It’s got AC, so that’s 90 percent of the requirement for me.  I’d drive this to the beach, set up camp, crack a cold one or three and take a picture of my hairy legs dangling out with the water in the background for the old Insta’ as one apparently does…

Of course, maybe an 80-series Toyota Land Cruiser is just as appealing with all the kit.  And it’s a turbo.  Wait, no, it’s a turbo-DIESEL.  Wait more, that was never available over here and ours never had sidemarkers nor was it available with silver upper paint and the maroon from a Camry on the lower section.

But it surely was in its homeland, so maybe this is T-87’s Xmas present to all of us, ripped from the streets of Tokyo (or the remote regions of Hokkaido) and fully kitted out to do battle in the parking lot of South Coast Plaza.

Well, actually it’s plated with a Maryland registration so it’s perhaps just visiting.  Officially this is a Land Cruiser VX Limited, as other countries had far more options and ways to equip their Cruisers than we did.  Still, it was in exceptional shape and exciting to see.  A CC salute for you!

A little further down the street a resident who felt the deep love for the Scion xB, one of each generation, proudly displayed in the driveway.

An early 1980s Ford F150 regular cab long bed.

And a few doors down my favorite F150 due to the styling of the front end, for some reason this almost four decade old style still looks modern to me.

But my heart went aflutter at the sight of this little 1982 or 1983 4th generation Toyota pickup, these might be my favorite based on the styling alone.

Toyota bought a lot of this brown paint in the early ’80s or maybe it was left over from the late ’70s, either way it’s nice to see this one still working hard after forty years.  Well worth a CC salute as well.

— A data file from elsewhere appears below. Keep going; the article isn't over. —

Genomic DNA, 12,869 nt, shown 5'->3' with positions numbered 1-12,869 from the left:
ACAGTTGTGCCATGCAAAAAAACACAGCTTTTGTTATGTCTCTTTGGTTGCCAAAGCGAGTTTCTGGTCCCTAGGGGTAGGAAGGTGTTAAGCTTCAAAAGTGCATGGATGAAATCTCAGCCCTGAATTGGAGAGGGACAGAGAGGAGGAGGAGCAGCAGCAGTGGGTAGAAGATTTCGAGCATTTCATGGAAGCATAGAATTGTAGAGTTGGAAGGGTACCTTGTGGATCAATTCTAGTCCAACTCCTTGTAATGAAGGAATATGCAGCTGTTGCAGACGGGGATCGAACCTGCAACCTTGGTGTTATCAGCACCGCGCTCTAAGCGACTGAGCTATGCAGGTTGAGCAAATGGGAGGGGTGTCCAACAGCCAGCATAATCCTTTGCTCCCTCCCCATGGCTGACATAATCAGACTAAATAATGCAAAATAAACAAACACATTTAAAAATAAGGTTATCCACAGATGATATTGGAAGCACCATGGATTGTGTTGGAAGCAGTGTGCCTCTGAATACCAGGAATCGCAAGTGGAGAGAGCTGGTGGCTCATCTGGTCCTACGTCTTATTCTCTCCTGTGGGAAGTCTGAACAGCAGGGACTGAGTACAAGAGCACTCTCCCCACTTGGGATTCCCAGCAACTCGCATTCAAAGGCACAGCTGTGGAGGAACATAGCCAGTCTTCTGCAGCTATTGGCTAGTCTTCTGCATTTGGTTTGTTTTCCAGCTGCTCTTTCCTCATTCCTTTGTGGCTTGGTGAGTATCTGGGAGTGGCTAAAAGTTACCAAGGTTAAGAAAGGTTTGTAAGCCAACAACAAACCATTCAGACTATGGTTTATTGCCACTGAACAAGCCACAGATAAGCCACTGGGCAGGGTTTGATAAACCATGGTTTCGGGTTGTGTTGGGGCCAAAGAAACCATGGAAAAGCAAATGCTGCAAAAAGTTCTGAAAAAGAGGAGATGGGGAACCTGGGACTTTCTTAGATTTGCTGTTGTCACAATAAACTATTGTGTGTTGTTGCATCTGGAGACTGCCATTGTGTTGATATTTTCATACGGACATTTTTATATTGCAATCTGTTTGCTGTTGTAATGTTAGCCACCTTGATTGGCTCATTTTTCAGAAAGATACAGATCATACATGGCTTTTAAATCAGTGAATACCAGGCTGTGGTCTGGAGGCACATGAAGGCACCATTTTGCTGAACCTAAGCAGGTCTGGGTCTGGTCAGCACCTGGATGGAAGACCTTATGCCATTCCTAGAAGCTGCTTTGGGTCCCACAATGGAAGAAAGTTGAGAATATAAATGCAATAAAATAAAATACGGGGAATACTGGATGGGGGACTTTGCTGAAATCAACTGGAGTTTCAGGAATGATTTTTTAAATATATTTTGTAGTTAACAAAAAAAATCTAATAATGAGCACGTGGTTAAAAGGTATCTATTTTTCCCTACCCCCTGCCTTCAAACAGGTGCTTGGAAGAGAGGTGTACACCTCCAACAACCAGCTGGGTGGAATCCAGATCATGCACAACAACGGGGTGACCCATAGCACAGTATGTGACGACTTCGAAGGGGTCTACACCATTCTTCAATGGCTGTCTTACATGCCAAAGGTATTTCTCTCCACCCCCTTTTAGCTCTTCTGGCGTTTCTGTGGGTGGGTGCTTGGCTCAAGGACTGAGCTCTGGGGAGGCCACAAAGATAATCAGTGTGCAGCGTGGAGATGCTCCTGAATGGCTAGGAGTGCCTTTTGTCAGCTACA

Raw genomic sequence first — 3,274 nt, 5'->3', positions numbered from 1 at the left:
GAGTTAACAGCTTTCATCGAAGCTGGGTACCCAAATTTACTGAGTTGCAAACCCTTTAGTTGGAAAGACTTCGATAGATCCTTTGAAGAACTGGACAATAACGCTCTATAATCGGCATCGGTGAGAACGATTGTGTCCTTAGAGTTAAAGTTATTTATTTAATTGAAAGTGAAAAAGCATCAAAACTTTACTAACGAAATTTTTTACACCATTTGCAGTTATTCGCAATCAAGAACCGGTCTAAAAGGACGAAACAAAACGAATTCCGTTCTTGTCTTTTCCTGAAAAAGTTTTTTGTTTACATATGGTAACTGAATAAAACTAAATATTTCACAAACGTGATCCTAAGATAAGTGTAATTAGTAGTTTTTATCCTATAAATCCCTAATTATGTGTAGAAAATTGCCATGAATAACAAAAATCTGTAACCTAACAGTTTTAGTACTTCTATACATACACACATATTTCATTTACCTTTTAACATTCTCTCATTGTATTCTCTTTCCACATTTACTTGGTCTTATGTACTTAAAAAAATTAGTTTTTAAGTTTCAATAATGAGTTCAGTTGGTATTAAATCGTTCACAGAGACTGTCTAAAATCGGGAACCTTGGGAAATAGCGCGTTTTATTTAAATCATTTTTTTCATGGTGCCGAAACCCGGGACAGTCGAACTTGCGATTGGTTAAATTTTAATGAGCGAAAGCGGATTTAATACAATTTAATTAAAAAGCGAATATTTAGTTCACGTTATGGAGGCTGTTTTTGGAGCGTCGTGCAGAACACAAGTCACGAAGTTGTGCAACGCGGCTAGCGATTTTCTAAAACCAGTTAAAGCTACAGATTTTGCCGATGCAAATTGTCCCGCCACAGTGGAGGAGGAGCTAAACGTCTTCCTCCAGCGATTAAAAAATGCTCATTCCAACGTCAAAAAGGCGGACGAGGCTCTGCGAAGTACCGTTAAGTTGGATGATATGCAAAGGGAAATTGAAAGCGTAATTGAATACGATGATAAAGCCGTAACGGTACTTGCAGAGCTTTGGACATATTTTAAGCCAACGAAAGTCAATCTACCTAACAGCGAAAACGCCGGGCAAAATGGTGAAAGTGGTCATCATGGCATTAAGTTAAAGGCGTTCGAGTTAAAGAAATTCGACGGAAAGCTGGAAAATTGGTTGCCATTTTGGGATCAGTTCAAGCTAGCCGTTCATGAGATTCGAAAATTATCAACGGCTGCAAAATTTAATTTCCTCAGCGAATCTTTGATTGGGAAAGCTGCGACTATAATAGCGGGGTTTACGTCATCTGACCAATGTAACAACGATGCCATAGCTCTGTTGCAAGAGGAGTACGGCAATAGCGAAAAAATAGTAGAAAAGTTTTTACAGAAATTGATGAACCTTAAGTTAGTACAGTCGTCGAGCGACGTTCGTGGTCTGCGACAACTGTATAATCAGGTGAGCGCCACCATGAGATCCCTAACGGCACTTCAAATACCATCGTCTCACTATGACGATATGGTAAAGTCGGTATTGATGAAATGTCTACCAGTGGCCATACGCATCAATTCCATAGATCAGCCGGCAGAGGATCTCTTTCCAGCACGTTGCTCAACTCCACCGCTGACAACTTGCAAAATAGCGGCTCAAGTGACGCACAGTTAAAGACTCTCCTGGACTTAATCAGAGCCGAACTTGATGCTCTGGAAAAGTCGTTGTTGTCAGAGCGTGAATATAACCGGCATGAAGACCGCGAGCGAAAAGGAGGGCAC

It wouldn’t be California without a VW Beetle, and the secret is that only in California are there still Bugs (the majority in fact) without the huge roof racks that they sport everywhere else trying to ironically catch that “Cal Bug” look…

The plate is from the early ’90s and the rust indicates this one migrated here from the midwest or thereabouts after twenty years of snow and slush, now enjoying semi-retired life under the palms.

Who can blame it?  Of course, to swing the $1.5-ish million average price of every house in the background of these pictures, maybe this is the tradeoff…

Dark green may be the traditional best color for a Land Rover Discovery but surely the red is at least a close second, especially for this pristine-appearing late first-generation example across the street from the Bug.

I’ve been walking these blocks towards the end of the year for about thirty years now and this car has always been here, usually covered.  It’s been a few years and my memory isn’t perfect but I’m pretty sure it’s an Alfa GTV under there.

Even draped it’s a great shape.  Can’t recall the color though, dark blue perhaps?

And a Dodge Ram lover lives here, with a 3500 Cummins Turbo Diesel dually (not commonly seen hereabouts but this WAS farmland once upon a time, those oranges weren’t taking themselves to market…) and a 1500 in the driveway, both looking like they are still in their prime.

And this one is five doors down and completely unrelated, a slightly sunbaked RCSB Dodge Ram 1500.  Almost time to round the last couple of corners that seem to be mainly newer iron except for another Mustang.

Whether a Mustang fan or not, that color combination never gets old.

I’m guessing 1966?  Correct me if I’m wrong, please.  Who cares if it isn’t “real”, it’s real enough for the owner to drive and show off in his or her spare time.  Works for me.

I think I’d take it over the first car I saw.  But now it’s time to get back and see about another slice of pie.  Happy Holidays!